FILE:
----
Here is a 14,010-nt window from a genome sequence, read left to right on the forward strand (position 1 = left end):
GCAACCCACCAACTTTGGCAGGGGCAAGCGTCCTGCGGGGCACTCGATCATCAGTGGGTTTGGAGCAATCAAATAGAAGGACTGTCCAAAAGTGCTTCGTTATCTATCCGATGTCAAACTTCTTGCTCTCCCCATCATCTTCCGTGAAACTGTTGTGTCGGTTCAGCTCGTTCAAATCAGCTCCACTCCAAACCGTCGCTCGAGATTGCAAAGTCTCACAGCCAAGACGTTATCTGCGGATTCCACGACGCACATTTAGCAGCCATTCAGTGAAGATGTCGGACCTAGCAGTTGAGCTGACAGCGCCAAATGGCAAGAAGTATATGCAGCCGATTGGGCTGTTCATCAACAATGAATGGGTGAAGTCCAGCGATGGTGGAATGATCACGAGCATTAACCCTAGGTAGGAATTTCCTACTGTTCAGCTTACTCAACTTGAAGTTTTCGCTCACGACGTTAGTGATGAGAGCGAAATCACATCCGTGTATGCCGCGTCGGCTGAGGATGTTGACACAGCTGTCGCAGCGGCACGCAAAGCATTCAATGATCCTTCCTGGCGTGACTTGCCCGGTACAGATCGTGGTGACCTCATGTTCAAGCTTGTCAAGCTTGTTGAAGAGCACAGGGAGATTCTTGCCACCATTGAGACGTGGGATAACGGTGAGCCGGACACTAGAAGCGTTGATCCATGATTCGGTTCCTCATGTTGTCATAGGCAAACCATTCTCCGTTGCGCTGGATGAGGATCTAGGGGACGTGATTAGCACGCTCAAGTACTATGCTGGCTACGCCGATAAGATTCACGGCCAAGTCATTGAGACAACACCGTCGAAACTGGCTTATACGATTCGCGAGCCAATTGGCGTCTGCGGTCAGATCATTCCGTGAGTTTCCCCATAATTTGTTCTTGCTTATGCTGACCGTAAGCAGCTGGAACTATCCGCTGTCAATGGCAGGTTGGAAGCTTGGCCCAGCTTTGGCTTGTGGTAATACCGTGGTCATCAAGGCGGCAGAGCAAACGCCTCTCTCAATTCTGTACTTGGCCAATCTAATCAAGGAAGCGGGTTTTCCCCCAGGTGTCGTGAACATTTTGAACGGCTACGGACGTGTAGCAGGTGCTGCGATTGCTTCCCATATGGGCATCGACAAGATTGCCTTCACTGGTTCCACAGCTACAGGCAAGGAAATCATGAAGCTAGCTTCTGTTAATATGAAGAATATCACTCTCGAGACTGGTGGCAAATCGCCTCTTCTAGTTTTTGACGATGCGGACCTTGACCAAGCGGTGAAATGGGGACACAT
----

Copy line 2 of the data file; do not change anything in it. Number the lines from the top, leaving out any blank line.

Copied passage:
GCAACCCACCAACTTTGGCAGGGGCAAGCGTCCTGCGGGGCACTCGATCATCAGTGGGTTTGGAGCAATCAAATAGAAGGACTGTCCAAAAGTGCTTCGTTATCTATCCGATGTCAAACTTCTTGCTCTCCCCATCATCTTCCGTGAAACTGTTGTGTCGGTTCAGCTCGTTCAAATCAGCTCCACTCCAAACCGTCGCTCGAGATTGCAAAGTCTCACAGCCAAGACGTTATCTGCGGATTCCACGACGCACATTTAGCAGCCATTCAGTGAAGATGTCGGACCTAGCAGTTGAGCTGACAGCGCCAAATGGCAAGAAGTATATGCAGCCGATTGGGCTGTTCATCAACAATGAATGGGTGAAGTCCAGCGATGGTGGAATGATCACGAGCATTAACCCTAGGTAGGAATTTCCTACTGTTCAGCTTACTCAACTTGAAGTTTTCGCTCACGACGTTAGTGATGAGAGCGAAATCACATCCGTGTATGCCGCGTCGGCTGAGGATGTTGACACAGCTGTCGCAGCGGCACGCAAAGCATTCAATGATCCTTCCTGGCGTGACTTGCCCGGTACAGATCGTGGTGACCTCATGTTCAAGCTTGTCAAGCTTGTTGAAGAGCACAGGGAGATTCTTGCCACCATTGAGACGTGGGATAACGGTGAGCCGGACACTAGAAGCGTTGATCCATGATTCGGTTCCTCATGTTGTCATAGGCAAACCATTCTCCGTTGCGCTGGATGAGGATCTAGGGGACGTGATTAGCACGCTCAAGTACTATGCTGGCTACGCCGATAAGATTCACGGCCAAGTCATTGAGACAACACCGTCGAAACTGGCTTATACGATTCGCGAGCCAATTGGCGTCTGCGGTCAGATCATTCCGTGAGTTTCCCCATAATTTGTTCTTGCTTATGCTGACCGTAAGCAGCTGGAACTATCCGCTGTCAATGGCAGGTTGGAAGCTTGGCCCAGCTTTGGCTTGTGGTAATACCGTGGTCATCAAGGCGGCAGAGCAAACGCCTCTCTCAATTCTGTACTTGGCCAATCTAATCAAGGAAGCGGGTTTTCCCCCAGGTGTCGTGAACATTTTGAACGGCTACGGACGTGTAGCAGGTGCTGCGATTGCTTCCCATATGGGCATCGACAAGATTGCCTTCACTGGTTCCACAGCTACAGGCAAGGAAATCATGAAGCTAGCTTCTGTTAATATGAAGAATATCACTCTCGAGACTGGTGGCAAATCGCCTCTTCTAGTTTTTGACGATGCGGACCTTGACCAAGCGGTGAAATGGGGACACAT